Moor (or possibly fell) covers a decent amount of Corine data imported
across Europe as natural=heath. In effect natural=heath on OSM no longer
means heath. It may mean any of the following:

   - Upland vegetation in its broadest sense: unimproved upland grassland,
   drier blanket bogs (covered by heather), Racometrium heath, Bilberry
   dominated heath, Shrubby vegetation dominated by brooms (at least in France
   & Spain), and no doubt a few others I've missed.
   - Moorland in Britain, which is probably a slightly smaller subset of
   the above
   - Lowland heathland: places like the Surrey Heaths, Suffolk Sandlings,
   Norfolk Brecks etc.
   - Other less obvious lowland areas known as heaths: particularly with
   large swathes of bracken and patches of birch.

When this thread first started I thought we could work to remove these
multiple meanings, but having seen what places with natural=heath from
Corine imported-data in the Cevennes,  suspect that this is an unrealistic

The alternatives are to start sub-typing natural=heath, with heath or
heath:type. The main category to identify in the short-term are the classic
lowland heaths which are scarce & threatened in the UK.

Wikipedia has a partial tabulation
of the formal heath categories in the National Vegetation Classification,
which may help as background reading. I'm sure that pretty much all
communities in the U-group (calcifugous grassland & montane), several Mires
(e.g., M15 & M16), and even some calcicolous upland grasslands are included
in current natural=heath.

At a more practical level the JNCC Phase 1
guide recognises 6 heath categories, of which 4 are relatively common: wet
& dry heaths, and their respective mosaics with grassland. Anything where
the peat depth in the soil is NOT regarded as a heath, but will be a Mire
community (pennine moorland will be largely blanket bog in this

Both NVC <> & Phase1
<> have
relevant pages on the wiki for (slightly) further info. NVC is clearly far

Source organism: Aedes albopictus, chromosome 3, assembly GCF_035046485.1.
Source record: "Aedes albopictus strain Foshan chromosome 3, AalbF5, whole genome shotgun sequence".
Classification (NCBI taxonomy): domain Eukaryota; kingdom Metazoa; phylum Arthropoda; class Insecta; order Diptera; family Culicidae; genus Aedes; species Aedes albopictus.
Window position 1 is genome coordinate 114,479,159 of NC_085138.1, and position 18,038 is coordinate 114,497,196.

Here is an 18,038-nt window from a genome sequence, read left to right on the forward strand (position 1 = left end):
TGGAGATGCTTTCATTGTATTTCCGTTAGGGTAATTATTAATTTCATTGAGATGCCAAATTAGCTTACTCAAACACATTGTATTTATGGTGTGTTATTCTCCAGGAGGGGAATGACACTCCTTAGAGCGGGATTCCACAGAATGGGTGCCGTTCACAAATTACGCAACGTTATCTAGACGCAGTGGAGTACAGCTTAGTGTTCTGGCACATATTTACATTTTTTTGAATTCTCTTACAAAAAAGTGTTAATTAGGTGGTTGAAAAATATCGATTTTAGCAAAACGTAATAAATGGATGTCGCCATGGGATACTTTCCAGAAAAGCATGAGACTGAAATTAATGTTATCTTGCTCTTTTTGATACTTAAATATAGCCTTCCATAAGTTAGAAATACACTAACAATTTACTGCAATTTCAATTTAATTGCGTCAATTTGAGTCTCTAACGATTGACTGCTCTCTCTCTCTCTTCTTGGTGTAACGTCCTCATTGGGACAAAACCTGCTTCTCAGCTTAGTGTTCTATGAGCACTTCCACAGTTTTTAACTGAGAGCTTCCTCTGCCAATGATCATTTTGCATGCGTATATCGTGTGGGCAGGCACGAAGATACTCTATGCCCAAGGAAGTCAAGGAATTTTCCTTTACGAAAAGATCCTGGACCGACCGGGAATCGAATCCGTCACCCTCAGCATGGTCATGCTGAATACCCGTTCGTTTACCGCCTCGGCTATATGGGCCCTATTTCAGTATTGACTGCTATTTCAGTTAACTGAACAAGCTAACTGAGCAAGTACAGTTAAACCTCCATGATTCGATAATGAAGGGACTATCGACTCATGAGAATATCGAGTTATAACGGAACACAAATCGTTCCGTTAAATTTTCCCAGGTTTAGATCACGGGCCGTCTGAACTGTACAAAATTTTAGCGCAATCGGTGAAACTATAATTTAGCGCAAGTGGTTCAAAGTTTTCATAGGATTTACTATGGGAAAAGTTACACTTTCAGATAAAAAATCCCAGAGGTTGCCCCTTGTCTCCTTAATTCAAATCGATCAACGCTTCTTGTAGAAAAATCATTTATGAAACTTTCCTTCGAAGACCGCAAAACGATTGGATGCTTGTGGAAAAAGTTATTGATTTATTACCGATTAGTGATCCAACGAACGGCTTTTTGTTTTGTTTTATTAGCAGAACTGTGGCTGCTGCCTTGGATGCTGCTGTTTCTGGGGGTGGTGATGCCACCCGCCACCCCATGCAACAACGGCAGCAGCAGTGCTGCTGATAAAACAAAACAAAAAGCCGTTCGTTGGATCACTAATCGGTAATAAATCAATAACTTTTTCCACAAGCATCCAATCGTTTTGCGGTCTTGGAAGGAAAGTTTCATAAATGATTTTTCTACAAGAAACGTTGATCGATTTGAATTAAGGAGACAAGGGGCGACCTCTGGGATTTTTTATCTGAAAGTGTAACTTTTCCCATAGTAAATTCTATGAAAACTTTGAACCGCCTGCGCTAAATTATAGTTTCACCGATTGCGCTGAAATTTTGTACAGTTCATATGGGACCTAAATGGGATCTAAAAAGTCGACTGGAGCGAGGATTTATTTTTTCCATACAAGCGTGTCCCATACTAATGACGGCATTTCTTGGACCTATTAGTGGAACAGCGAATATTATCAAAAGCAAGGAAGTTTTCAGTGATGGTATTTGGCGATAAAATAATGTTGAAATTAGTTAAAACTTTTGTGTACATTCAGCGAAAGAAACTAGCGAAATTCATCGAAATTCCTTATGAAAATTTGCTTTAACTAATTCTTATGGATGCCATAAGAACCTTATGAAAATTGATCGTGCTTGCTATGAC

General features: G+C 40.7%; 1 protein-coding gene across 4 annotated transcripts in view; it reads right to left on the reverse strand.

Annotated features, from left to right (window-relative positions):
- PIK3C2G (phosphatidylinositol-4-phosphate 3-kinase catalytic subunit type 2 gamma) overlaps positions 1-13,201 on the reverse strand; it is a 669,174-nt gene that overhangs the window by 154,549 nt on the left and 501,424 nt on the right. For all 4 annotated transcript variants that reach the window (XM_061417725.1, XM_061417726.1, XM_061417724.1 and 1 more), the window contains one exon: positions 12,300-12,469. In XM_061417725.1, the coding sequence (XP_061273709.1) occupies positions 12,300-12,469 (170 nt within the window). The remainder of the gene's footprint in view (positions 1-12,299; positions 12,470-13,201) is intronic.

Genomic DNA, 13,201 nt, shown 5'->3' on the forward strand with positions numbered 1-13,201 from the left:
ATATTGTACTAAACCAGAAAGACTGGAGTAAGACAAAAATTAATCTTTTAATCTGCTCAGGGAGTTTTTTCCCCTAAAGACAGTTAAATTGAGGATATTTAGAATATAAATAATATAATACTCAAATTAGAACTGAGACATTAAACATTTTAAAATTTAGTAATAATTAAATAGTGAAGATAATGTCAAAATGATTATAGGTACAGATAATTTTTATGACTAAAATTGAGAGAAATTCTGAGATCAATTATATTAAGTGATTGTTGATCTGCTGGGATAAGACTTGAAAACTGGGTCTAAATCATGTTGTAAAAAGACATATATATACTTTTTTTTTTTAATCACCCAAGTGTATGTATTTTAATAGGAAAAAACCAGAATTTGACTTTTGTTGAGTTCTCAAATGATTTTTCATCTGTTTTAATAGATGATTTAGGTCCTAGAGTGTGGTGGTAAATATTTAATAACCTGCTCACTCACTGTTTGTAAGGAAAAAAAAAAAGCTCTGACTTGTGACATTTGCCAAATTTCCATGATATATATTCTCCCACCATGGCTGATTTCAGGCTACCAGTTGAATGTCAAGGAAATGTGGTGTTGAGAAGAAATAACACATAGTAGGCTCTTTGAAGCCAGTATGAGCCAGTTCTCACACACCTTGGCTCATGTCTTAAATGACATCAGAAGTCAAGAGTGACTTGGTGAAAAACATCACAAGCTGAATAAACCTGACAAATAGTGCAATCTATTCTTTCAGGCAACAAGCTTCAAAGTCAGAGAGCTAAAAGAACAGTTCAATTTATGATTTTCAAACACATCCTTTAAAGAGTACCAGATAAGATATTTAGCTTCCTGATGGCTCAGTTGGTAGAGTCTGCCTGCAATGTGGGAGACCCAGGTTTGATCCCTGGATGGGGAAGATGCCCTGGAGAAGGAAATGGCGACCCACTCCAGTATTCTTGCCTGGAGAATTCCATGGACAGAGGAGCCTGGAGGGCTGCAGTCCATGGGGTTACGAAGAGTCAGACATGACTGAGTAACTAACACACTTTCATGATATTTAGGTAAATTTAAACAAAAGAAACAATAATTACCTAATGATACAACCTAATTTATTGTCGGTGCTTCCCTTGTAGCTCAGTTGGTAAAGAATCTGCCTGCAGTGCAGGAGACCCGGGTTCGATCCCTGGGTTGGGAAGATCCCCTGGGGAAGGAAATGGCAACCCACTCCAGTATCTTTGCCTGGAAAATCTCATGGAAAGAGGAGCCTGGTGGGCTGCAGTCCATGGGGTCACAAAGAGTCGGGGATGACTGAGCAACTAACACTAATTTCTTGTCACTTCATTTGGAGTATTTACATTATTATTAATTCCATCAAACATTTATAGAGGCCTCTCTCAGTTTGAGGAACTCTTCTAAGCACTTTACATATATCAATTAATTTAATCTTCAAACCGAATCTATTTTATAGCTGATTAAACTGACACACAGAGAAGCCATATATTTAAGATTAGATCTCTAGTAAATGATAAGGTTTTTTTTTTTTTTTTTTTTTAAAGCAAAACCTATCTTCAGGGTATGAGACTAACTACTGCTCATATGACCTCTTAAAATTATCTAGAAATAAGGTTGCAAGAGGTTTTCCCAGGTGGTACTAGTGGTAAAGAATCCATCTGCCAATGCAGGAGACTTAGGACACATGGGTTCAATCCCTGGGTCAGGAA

too technical for just about everyone, but Phase1 is probably usable with a
small bit of guidance.

Probably the best way to take this forward is to compile good examples of
places people are likely to know (particularly in National Parks) which
have a known classification AND a reasonable number of usable images on
Geograph. Wales is the easiest place to do this because the whole of the
country was mapped using Phase1.



On 25 September 2017 at 12:28, ael <> wrote:

> On Thu, Feb 09, 2017 at 10:10:07AM +0000, SK53 wrote:
> > than anything they reflect that OSM as a project lacks good tags for many
> > of these boreo-temperate upland features, and whilst that is true there
> I have been changing some "heath" areas of Dartmoor to "moor". But I
> notice that the wiki claims that this is deprecated.
> Since most of these are large areas which really cover a variety of
> vegetation, I can't see that any of the "established" tags are really
> appropriate. "Moor" is exactly right.
> If forced to use the documentated tags, I would go for
> natural = grassland;wetland as the best approximation despite the
> fact that not everything is wet nor is grass.
> Of course, it only makes sense for coarse-grained approximate mapping,
> and more localised accurate tags are the ideal.
> Should "moor" or something similar be restored and supported by
> renderers?
> ael
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